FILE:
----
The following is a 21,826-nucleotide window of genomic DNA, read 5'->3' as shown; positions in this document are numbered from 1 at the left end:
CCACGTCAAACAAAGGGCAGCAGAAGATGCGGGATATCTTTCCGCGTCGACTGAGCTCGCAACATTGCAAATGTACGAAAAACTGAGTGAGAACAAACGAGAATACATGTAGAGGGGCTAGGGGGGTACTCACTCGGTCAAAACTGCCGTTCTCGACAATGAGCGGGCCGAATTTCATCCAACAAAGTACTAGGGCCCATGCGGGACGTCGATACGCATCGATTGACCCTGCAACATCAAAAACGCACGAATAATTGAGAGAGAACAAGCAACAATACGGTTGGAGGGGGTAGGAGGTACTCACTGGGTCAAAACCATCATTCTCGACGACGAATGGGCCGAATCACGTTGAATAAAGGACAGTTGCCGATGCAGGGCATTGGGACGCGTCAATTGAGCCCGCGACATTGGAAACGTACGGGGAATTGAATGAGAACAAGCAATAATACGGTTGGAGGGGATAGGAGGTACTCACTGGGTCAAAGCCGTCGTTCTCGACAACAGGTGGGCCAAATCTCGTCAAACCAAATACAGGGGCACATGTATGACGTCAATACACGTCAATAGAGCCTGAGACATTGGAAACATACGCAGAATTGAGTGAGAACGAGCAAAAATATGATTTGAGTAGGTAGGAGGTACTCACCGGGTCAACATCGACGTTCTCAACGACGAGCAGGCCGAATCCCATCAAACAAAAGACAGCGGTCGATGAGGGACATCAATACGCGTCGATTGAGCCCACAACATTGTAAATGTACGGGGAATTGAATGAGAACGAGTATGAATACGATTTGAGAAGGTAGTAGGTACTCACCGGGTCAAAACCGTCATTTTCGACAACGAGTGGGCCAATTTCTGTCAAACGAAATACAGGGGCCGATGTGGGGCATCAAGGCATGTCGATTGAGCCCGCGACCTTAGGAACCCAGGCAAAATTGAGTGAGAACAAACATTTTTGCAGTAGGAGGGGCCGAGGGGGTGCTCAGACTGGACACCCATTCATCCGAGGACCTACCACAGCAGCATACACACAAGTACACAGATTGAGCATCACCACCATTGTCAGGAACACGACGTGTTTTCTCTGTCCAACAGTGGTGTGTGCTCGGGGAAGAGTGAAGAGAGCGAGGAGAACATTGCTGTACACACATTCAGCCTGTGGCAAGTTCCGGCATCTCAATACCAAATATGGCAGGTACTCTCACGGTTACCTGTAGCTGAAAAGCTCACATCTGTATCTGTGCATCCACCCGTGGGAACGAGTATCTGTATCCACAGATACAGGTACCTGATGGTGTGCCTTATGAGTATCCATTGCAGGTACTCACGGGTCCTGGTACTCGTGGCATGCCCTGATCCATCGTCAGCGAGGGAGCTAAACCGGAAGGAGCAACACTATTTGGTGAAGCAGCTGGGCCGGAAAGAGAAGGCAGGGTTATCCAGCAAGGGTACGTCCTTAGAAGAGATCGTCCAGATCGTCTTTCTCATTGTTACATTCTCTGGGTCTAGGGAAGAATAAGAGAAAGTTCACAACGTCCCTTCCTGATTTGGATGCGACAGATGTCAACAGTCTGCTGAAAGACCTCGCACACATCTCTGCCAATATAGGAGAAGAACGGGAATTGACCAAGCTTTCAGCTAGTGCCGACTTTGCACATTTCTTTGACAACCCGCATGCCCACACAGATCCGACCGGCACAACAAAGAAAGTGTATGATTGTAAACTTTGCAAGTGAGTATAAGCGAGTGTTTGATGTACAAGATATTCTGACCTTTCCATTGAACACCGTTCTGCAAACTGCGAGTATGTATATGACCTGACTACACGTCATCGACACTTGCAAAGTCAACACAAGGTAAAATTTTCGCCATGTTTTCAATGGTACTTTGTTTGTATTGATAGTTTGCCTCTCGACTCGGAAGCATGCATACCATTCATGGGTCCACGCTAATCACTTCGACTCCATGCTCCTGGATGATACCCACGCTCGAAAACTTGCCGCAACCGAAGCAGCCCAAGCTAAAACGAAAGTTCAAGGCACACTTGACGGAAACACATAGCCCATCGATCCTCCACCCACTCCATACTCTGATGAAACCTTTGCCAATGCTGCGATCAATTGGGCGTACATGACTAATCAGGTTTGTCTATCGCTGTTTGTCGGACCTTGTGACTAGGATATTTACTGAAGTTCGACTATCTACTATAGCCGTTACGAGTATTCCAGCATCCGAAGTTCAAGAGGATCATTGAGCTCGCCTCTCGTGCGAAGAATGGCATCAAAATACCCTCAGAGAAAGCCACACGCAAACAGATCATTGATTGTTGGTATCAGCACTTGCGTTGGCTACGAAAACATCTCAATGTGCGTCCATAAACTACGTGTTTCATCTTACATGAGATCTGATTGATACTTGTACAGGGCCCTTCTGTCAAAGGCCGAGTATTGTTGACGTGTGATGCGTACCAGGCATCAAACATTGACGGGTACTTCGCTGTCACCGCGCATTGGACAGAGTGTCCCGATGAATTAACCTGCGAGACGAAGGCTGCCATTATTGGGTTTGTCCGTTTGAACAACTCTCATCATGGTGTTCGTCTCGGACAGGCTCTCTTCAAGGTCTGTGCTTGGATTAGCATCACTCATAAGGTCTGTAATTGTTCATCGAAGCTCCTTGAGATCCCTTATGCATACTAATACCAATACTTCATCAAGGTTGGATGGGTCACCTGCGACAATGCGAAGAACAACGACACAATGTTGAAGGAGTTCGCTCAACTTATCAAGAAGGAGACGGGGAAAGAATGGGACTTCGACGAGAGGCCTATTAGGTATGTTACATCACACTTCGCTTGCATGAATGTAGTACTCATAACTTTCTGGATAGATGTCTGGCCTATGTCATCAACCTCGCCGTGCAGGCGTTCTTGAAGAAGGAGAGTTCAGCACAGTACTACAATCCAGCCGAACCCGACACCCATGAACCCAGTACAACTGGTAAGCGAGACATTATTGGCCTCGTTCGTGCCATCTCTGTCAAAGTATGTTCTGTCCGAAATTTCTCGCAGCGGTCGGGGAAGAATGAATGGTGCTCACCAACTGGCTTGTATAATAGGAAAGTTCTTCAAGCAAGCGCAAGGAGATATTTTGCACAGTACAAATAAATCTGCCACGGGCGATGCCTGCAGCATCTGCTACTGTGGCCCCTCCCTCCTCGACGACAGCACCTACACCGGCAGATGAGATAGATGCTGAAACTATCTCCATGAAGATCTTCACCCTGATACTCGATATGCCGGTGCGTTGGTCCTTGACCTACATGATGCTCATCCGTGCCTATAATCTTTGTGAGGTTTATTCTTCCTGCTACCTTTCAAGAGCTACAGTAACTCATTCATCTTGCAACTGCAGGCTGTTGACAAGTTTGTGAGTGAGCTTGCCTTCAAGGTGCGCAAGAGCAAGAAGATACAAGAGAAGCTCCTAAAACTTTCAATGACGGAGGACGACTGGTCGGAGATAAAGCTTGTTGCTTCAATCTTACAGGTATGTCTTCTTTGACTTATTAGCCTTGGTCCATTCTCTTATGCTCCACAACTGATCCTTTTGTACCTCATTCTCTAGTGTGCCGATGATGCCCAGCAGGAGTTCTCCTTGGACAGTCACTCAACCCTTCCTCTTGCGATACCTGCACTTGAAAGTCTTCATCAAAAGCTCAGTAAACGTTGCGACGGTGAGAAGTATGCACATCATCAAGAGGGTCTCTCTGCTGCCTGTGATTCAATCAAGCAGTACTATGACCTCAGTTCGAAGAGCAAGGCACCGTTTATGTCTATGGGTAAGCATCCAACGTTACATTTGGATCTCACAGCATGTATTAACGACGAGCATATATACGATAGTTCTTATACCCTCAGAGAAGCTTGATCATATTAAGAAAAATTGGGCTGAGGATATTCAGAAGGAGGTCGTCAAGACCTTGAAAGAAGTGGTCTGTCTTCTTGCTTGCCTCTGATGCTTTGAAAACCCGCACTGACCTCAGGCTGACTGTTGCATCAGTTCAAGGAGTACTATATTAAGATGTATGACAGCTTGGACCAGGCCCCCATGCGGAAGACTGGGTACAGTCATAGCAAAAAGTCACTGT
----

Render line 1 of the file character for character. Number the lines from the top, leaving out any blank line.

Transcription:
The following is a 21,826-nucleotide window of genomic DNA, read 5'->3' as shown; positions in this document are numbered from 1 at the left end: